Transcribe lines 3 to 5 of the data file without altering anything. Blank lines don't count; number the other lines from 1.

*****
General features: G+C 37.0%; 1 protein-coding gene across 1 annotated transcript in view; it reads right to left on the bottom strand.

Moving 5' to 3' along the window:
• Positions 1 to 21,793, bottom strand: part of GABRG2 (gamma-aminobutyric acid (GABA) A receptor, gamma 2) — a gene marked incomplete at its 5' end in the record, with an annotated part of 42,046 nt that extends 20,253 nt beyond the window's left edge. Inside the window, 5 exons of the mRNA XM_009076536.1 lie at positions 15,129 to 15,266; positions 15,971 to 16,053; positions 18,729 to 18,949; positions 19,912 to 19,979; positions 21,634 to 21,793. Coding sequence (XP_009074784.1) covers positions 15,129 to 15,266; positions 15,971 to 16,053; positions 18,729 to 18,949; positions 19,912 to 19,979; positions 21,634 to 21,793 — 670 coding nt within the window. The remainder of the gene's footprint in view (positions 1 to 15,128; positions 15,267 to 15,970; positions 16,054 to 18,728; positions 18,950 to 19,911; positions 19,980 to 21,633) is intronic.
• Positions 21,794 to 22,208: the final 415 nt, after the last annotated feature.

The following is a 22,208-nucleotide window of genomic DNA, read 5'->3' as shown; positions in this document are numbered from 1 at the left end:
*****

• Positions 1 to 21,793, bottom strand: part of GABRG2 (gamma-aminobutyric acid (GABA) A receptor, gamma 2) — a gene marked incomplete at its 5' end in the record, with an annotated part of 42,046 nt that extends 20,253 nt beyond the window's left edge. Inside the window, 5 exons of the mRNA XM_009076536.1 lie at positions 15,129 to 15,266; positions 15,971 to 16,053; positions 18,729 to 18,949; positions 19,912 to 19,979; positions 21,634 to 21,793. Coding sequence (XP_009074784.1) covers positions 15,129 to 15,266; positions 15,971 to 16,053; positions 18,729 to 18,949; positions 19,912 to 19,979; positions 21,634 to 21,793 — 670 coding nt within the window. The remainder of the gene's footprint in view (positions 1 to 15,128; positions 15,267 to 15,970; positions 16,054 to 18,728; positions 18,950 to 19,911; positions 19,980 to 21,633) is intronic.
• Positions 21,794 to 22,208: the final 415 nt, after the last annotated feature.

The following is a 22,208-nucleotide window of genomic DNA, read 5'->3' as shown; positions in this document are numbered from 1 at the left end: